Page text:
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more on Mid-level military officers on responsibility for Iraq
From: David Farber <dave () farber net>
Date: Mon, 24 Apr 2006 07:15:08 -0400

Begin forwarded message:

From: EEkid () aol com
Date: April 24, 2006 2:16:53 AM EDT
To: dave () farber net
Subject: Re: [IP] Mid-level military officers on responsibility for Iraq

Mr. Farber,

Unfortunately, I think the writer of this article doesn't really understand the problem. Prior to the Iraq war, many of our nation's military officers were clueless to the realities of the battle field. Sure, some of the most senior officers knew, but they became senior officers because at some point in time, they became politicians in uniform. This article brings to mind a day I had a couple years before 9/11. I was attending a Marine Static Display, which is a display of military hardware. I stood there shooting the breeze with an officer and we were talking about how great the Humvee's were. I asked if the composite body panels where bullet proof and he said no. I was a bit surprised that they didn't take such a rugged design to the next level with some light Kevlar armor. He added, that Humvee's aren't used in areas where fighting occurs. He made some comment about the only time "jeeps" are on a battle field is in the movies. Immediately my thoughts traveled back in time to a family friend who was severely wounded in Vietnam while driving a jeep down a dirt road. He was shot with an AK-47. This wasn't on a battle field. We moved on to another display which featured an M-16 with a third generation night vision scope. He commented that the technology was new and only available to the military.. I was a bit shocked that he didn't know this exact same scope was available on the internet. In fact, I later printed out an ad from the internet and gave it to him later. The display also had several confiscated AK-47's and he commented that they were worthless at a hundred yards because they were so inaccurate. Well, I've personally shot many types of AK-47's from all over Europe and Asia and every single one was accurate enough to put a bullet on a pie plate at 100 yards with ease. I walked away wondering what would happen if we ever had to go to war.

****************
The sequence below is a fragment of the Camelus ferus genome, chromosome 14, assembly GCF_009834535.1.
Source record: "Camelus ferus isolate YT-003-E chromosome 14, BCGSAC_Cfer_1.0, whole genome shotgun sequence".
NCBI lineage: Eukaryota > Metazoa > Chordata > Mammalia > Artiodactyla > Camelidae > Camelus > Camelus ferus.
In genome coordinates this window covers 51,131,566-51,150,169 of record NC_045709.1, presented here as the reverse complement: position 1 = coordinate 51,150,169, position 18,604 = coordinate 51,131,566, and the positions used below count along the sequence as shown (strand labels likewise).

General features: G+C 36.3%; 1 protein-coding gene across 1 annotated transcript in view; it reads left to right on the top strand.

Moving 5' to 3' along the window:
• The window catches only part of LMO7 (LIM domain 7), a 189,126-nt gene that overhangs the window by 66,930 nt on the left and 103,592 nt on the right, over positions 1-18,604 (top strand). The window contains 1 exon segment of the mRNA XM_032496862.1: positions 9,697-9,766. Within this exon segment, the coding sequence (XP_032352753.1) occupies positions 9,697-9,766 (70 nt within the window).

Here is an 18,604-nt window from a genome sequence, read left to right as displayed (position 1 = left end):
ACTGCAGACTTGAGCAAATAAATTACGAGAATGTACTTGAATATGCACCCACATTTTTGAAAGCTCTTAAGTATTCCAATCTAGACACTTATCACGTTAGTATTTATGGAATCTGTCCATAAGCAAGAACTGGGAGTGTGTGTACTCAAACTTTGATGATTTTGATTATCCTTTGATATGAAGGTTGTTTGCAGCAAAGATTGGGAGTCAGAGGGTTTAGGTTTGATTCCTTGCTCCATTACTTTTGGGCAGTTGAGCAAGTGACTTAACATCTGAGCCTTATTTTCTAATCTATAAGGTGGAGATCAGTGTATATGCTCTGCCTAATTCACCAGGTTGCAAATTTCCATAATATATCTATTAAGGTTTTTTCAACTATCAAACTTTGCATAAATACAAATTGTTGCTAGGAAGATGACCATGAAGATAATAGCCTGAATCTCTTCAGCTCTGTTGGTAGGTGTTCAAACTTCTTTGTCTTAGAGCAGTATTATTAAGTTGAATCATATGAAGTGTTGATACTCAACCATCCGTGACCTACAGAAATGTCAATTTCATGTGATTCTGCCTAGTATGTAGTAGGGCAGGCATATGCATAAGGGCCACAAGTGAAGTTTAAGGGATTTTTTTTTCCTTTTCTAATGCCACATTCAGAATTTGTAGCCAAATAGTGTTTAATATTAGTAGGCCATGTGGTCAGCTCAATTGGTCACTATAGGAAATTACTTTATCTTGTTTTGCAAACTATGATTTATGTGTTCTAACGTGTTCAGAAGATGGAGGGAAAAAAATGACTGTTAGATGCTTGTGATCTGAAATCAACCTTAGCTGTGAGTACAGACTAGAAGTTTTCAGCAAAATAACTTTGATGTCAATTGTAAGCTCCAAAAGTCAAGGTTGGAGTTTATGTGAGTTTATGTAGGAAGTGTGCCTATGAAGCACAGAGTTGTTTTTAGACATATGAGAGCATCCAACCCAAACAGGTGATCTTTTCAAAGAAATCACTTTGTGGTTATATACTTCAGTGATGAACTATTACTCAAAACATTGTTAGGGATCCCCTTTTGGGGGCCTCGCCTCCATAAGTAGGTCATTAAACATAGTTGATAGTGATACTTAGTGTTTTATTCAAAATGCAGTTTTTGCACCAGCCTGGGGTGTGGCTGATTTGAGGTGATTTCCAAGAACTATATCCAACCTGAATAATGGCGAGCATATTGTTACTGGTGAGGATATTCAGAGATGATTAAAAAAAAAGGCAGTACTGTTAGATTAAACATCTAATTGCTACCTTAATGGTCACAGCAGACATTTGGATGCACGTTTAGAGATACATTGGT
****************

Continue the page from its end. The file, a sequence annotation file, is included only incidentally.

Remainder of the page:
In addition to this experience, I once had a conversation with an officer regarding our reliance on very expensive, slow to produce, high tech weaponry. I commented that we could never fight a large scale protracted war with these weapons because we simply couldn't build them fast enough. His response was we will never fight another large scale war. I said, what happens if we were to go to war with China? He said, we will never let that happen because we know we can't win without using nuclear weapons. I walked away stunned.

I'm not criticizing our military here. Let me make an analogy. Suppose you have an engineer who graduated from a good engineering school. He then hangs out with other engineers from other good schools. Yet, none of them have ever designed anything. After a decade or so, they're suddenly given a very complex, large scale and taxing engineering project to do in a short amount of time. They are going to make mistakes and miscalculations, we as humans can learn from books but we learn the most about our environment by doing. Sure, I know our military constantly trains, but I bet they didn't train in an environment with real roadside IED's and car bombs in public places on a regular basis.


In a message dated 4/23/2006 7:09:40 P.M. Eastern Daylight Time, dave () farber net writes:

There is a fascinating article in this morning's New York Times, based on interviews with mid-level officers and others, suggesting widespread discontent and debate within the military over the failure of senior officers to give candid advice to Rumseld and the Adminsitration about the reasoins why the invasion of Iraq would be a mistake.

http://www.nytimes.com/2006/04/23/washington/23military.html? hp&ex=1145851200&en=307b714052e595e5&ei=5094&partner=homepage

Officers making such comments as,

"This is about the moral bankruptcy of general officers who lived through the Vietnam era yet refused to advise our civilian leadership properly," said one Army major in the Special Forces who has served two combat tours. "I can only hope that my generation does better someday." and

"The history I will take away from this is that the current crop of generals failed to stand up and say, 'We cannot do this mission.' They confused the cultural can-do attitude with their responsibilities as leaders to delay the start of the war until we had an adequate force. I think the backlash against the general officers will be seen in the resignation of officers" who might otherwise have stayed in uniform."

There was also an interesting angle on Condoleeza Rice's famous comment about "thousands of errors," casting it in a light I had not considered, as a slap at the military and a deflection of responsibility for the Administration's own failures:

The debates are fueled by the desire to mete out blame for the situation in Iraq, a drawn-out war that has taken many military lives and has no clear end in sight. A midgrade officer who has served two tours in Iraq said a number of his cohorts were angered last month when Secretary of State Condoleezza Rice said that "tactical errors, a thousand of them, I am sure," had been made in Iraq.

"We have not lost a single tactical engagement on the ground in Iraq," the officer said, noting that the definition of tactical missions is specific movements against an enemy target. "The mistakes have all been at the strategic and political levels."

Paul Alan Levy
Public Citizen Litigation Group
1600 - 20th Street, N.W.
Washington, D.C. 20009
(202) 588-1000

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